US calls on Belgrade to keep border open

WASHINGTON, Mar 1, 2000 -- (Reuters) The United States called on the government in Belgrade on Tuesday to dismantle a military checkpoint it said had been erected on the newly-opened frontier crossing between Montenegro and Albania.

"The United States is concerned by the Yugoslav army setting up a checkpoint last weekend and again today near the border crossing on Montenegro's border with Albania," State Department spokesman James Rubin said.

"We commend the Montenegrin officials for their show of restraint and their efforts to prevent the situation from escalating and we call on Belgrade to dismantle the Yugoslav army checkpoint...," he said.

The independent Podgorica daily Vijesti said on Monday the army had closed the road leading to the crossing on Sunday evening and was not letting traffic through.

But a Reuters reporter, who visited the border crossing on Saturday and again on Monday, said it was open to traffic on both days, there was no army blockade on the road and no sign of an increased army presence.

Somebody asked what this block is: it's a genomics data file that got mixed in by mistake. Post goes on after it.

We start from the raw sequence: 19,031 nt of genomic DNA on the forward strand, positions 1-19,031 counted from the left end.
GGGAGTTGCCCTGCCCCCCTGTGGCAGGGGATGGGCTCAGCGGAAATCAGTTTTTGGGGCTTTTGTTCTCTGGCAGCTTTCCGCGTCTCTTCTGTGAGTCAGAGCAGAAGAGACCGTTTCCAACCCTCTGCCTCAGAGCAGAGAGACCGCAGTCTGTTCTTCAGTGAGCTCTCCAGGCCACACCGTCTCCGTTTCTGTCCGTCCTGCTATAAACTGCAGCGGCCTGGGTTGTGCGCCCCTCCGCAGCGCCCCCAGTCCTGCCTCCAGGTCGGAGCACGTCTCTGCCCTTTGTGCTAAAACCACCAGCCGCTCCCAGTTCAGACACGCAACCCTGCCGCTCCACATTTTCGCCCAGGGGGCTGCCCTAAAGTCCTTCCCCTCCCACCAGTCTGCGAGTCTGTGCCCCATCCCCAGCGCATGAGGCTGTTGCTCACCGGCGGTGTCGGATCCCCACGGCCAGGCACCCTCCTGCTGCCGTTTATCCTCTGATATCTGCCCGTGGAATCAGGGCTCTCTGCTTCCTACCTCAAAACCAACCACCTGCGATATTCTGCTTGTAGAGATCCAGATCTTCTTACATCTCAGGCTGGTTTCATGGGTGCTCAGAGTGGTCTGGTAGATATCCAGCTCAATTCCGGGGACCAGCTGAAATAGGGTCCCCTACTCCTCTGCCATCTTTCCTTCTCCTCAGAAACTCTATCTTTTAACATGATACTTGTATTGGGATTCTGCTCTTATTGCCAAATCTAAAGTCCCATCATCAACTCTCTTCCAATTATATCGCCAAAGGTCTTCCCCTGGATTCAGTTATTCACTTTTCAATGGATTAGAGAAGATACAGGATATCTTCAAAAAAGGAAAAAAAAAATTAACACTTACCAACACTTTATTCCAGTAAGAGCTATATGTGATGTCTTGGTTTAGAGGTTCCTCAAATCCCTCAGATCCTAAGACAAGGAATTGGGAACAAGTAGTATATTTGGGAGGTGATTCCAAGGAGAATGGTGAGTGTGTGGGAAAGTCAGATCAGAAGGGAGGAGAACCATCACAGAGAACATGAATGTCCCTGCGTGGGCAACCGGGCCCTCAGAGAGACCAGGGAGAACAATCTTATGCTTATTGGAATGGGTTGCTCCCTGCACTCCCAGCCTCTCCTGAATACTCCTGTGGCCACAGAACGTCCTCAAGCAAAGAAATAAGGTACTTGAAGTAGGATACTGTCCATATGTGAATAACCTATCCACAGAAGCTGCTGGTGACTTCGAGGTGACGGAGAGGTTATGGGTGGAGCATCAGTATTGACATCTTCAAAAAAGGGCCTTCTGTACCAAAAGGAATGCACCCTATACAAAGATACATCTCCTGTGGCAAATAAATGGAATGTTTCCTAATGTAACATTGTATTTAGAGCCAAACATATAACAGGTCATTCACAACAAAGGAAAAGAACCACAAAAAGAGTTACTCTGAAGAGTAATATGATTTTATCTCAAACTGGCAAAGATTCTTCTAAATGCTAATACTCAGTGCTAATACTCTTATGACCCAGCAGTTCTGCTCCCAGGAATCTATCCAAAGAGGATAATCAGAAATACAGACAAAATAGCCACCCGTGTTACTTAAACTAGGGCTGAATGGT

And an army statement carried by daily Dan on Monday said "All reports which appeared yesterday in some media are groundless and aimed at disturbing the public and again blaming the Second Army for it."

On Monday the Yugoslav army had said a decision in 1977 to close the border remained in force, effectively declaring illegal last week's decision by the authorities in Montenegro to reopen it.

Montenegro, which with the larger Republic of Serbia now forms Yugoslavia, has distanced itself from Belgrade's policies since NATO's 11-week bombing of Yugoslavia last year over Serbia's repression of ethnic Albanians in Kosovo.

Last week, NATO's supreme commander, U.S. Army Gen. Wesley Clark, described the situation in Montenegro as very tense and said the alliance was closely watching developments there.

Referring to the border opening, Rubin said the United States welcomes efforts to create cooperation in a region that had been "crippled by mistrust and confrontation for much of the last decade."

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